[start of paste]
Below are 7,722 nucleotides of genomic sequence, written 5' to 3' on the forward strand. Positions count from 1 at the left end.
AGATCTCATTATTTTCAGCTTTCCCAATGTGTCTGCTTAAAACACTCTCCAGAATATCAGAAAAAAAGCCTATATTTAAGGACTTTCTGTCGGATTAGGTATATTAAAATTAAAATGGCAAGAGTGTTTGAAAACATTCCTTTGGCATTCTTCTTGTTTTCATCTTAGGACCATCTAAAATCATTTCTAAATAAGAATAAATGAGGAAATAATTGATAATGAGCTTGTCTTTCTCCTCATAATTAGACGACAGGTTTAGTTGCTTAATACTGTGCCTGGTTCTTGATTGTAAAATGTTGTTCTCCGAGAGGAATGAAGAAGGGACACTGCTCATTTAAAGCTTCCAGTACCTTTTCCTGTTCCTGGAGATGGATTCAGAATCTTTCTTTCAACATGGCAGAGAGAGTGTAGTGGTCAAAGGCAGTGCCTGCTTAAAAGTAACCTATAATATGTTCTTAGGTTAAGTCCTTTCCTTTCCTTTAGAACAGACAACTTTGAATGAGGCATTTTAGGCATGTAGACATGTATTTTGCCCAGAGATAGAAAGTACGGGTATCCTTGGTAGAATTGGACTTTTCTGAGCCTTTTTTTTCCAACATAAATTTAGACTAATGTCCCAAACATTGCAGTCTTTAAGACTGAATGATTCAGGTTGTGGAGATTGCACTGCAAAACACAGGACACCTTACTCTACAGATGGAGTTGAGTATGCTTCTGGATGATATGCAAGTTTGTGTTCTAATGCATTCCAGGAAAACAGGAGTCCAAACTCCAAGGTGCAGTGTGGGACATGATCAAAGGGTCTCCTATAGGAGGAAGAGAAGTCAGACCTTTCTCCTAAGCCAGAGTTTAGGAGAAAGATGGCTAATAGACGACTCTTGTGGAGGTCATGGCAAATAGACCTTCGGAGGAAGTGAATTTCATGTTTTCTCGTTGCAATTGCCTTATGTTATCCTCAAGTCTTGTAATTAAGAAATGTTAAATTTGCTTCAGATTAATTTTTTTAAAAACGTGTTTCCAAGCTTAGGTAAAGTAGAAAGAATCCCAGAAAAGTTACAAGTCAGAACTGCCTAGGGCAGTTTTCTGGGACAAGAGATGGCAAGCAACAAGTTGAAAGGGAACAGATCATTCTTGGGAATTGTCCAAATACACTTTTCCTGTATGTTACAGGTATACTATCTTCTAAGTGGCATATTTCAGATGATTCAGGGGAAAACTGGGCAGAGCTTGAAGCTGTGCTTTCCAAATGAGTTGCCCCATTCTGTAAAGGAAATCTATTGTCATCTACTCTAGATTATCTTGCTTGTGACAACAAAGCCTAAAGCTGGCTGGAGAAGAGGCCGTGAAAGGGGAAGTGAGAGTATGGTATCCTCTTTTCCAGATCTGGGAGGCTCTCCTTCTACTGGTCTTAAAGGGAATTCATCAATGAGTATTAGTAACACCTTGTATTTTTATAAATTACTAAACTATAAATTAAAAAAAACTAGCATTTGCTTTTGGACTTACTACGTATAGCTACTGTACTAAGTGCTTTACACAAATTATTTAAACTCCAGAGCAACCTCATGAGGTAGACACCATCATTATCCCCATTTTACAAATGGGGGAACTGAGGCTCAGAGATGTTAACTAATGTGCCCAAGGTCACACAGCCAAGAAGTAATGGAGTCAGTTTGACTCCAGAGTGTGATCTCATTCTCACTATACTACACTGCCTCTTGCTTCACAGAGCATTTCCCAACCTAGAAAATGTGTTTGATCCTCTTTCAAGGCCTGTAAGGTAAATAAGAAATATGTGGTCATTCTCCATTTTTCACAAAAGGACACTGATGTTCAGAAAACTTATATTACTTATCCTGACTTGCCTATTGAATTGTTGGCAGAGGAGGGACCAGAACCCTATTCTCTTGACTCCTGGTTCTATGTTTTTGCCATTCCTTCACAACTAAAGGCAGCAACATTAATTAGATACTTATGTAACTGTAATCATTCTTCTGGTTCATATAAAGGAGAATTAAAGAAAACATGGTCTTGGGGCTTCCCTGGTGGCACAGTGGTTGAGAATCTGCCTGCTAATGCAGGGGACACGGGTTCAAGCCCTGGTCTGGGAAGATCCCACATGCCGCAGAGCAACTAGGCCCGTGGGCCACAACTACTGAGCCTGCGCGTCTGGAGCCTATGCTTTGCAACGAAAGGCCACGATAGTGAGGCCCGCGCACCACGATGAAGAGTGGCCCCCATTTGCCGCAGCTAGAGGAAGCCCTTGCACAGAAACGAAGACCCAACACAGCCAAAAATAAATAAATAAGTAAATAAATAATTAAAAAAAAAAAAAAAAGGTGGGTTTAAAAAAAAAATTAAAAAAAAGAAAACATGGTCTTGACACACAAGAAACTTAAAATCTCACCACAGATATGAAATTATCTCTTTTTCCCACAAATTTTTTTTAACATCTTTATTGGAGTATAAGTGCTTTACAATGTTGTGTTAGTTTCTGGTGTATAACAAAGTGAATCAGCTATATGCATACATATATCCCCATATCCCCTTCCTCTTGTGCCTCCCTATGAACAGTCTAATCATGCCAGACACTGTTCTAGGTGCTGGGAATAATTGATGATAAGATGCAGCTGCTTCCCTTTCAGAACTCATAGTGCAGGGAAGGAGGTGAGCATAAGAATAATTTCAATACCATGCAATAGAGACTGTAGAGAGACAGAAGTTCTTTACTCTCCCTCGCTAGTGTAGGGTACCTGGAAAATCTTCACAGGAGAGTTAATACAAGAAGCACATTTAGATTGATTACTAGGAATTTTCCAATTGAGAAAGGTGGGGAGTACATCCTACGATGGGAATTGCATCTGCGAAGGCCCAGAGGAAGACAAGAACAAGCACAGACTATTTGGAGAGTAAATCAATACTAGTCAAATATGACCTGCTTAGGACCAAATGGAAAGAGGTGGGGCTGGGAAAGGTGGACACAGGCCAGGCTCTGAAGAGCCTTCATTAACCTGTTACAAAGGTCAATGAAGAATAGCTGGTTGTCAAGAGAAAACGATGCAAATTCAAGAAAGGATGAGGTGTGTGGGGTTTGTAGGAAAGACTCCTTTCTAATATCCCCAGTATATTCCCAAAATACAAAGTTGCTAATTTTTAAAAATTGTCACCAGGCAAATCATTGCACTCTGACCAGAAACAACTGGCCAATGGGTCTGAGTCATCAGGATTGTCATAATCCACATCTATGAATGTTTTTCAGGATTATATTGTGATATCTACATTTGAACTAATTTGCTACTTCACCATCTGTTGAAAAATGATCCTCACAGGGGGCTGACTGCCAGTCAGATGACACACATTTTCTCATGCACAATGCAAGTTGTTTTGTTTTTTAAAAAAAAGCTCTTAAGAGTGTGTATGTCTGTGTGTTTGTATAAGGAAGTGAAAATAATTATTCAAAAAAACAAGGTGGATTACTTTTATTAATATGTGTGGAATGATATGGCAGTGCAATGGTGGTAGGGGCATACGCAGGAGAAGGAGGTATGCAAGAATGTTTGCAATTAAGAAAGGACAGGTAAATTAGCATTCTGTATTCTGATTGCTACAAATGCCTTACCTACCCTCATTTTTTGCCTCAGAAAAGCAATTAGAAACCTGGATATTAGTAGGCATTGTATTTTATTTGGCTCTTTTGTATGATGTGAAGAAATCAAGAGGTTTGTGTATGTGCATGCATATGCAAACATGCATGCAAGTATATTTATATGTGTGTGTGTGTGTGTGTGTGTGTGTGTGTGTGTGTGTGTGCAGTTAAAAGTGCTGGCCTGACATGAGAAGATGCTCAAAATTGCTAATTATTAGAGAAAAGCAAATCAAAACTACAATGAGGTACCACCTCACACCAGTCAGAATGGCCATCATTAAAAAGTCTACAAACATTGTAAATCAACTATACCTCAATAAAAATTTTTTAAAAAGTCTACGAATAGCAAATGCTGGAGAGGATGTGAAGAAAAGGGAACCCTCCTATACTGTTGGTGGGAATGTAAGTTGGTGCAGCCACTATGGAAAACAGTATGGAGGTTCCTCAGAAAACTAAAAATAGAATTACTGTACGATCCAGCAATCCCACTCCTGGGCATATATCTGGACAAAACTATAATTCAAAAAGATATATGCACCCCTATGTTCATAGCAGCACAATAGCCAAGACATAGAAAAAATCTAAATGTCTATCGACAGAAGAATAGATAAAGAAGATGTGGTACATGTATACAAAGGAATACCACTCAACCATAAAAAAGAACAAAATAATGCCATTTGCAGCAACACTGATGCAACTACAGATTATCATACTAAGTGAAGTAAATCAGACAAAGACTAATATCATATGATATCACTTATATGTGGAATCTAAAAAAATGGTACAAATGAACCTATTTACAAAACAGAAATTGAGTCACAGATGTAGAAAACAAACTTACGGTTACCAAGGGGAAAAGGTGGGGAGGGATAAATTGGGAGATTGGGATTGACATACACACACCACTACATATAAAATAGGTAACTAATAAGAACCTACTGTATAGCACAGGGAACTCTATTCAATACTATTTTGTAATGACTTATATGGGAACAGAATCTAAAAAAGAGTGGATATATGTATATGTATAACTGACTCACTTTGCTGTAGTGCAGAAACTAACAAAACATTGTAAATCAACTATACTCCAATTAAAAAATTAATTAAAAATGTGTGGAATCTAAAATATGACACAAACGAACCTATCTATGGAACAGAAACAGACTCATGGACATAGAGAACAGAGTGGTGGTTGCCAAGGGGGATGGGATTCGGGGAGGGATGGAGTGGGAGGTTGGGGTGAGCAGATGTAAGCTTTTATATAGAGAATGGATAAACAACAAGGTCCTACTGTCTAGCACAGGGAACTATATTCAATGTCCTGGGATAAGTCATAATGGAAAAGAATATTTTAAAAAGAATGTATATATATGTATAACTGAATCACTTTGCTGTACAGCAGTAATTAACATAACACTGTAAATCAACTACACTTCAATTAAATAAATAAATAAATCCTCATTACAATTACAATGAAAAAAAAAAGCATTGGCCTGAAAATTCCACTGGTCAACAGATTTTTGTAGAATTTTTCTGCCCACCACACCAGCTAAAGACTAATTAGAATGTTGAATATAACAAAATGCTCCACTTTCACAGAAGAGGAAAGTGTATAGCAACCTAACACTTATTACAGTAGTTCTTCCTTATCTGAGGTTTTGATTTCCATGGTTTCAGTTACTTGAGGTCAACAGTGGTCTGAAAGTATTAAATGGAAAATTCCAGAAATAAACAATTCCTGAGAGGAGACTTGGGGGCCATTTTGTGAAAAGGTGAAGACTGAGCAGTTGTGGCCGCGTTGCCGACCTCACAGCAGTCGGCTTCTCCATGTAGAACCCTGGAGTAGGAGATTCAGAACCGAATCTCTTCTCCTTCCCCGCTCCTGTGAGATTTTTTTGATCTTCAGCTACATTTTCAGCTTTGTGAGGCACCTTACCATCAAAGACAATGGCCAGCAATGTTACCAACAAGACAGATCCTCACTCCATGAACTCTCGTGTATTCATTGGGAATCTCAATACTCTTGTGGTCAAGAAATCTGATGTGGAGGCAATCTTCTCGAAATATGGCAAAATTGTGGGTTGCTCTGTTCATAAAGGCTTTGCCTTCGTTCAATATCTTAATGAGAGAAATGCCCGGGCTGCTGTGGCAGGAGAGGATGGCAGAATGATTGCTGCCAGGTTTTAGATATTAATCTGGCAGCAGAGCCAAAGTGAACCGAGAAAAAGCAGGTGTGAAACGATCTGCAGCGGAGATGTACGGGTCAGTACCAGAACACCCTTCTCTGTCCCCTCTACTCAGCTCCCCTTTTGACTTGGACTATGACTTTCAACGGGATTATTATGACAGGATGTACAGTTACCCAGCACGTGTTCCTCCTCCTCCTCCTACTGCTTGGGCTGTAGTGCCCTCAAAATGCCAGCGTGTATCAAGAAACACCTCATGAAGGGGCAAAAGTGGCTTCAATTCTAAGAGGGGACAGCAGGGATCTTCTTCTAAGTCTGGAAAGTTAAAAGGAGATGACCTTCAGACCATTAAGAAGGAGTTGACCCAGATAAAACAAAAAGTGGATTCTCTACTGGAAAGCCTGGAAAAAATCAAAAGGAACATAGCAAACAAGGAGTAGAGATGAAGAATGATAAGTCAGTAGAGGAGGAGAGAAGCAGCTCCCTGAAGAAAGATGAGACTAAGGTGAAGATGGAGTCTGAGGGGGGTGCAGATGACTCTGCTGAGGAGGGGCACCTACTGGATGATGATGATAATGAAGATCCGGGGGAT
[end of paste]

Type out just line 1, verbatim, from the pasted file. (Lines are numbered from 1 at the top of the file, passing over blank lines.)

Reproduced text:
Below are 7,722 nucleotides of genomic sequence, written 5' to 3' on the forward strand. Positions count from 1 at the left end.